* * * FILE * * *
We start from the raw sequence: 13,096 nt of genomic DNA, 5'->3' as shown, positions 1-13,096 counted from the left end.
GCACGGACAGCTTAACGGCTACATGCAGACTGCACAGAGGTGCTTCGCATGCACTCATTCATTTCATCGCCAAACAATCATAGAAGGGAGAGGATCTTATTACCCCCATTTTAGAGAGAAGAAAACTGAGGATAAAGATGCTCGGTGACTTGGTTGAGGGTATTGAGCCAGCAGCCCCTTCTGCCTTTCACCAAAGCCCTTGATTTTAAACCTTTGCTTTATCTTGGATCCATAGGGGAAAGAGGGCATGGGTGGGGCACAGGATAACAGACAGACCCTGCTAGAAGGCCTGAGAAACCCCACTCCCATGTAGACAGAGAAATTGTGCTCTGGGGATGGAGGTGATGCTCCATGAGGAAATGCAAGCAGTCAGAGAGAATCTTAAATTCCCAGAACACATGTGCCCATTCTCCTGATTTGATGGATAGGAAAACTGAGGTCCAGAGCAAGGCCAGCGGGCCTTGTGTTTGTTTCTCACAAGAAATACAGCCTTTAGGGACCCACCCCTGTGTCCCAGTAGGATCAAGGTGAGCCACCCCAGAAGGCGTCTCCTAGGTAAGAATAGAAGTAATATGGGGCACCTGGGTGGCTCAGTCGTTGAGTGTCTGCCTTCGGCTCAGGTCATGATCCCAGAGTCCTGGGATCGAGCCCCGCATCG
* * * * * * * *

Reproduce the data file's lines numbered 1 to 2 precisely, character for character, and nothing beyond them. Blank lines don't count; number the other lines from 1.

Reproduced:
We start from the raw sequence: 13,096 nt of genomic DNA, 5'->3' as shown, positions 1-13,096 counted from the left end.
GCACGGACAGCTTAACGGCTACATGCAGACTGCACAGAGGTGCTTCGCATGCACTCATTCATTTCATCGCCAAACAATCATAGAAGGGAGAGGATCTTATTACCCCCATTTTAGAGAGAAGAAAACTGAGGATAAAGATGCTCGGTGACTTGGTTGAGGGTATTGAGCCAGCAGCCCCTTCTGCCTTTCACCAAAGCCCTTGATTTTAAACCTTTGCTTTATCTTGGATCCATAGGGGAAAGAGGGCATGGGTGGGGCACAGGATAACAGACAGACCCTGCTAGAAGGCCTGAGAAACCCCACTCCCATGTAGACAGAGAAATTGTGCTCTGGGGATGGAGGTGATGCTCCATGAGGAAATGCAAGCAGTCAGAGAGAATCTTAAATTCCCAGAACACATGTGCCCATTCTCCTGATTTGATGGATAGGAAAACTGAGGTCCAGAGCAAGGCCAGCGGGCCTTGTGTTTGTTTCTCACAAGAAATACAGCCTTTAGGGACCCACCCCTGTGTCCCAGTAGGATCAAGGTGAGCCACCCCAGAAGGCGTCTCCTAGGTAAGAATAGAAGTAATATGGGGCACCTGGGTGGCTCAGTCGTTGAGTGTCTGCCTTCGGCTCAGGTCATGATCCCAGAGTCCTGGGATCGAGCCCCGCATCG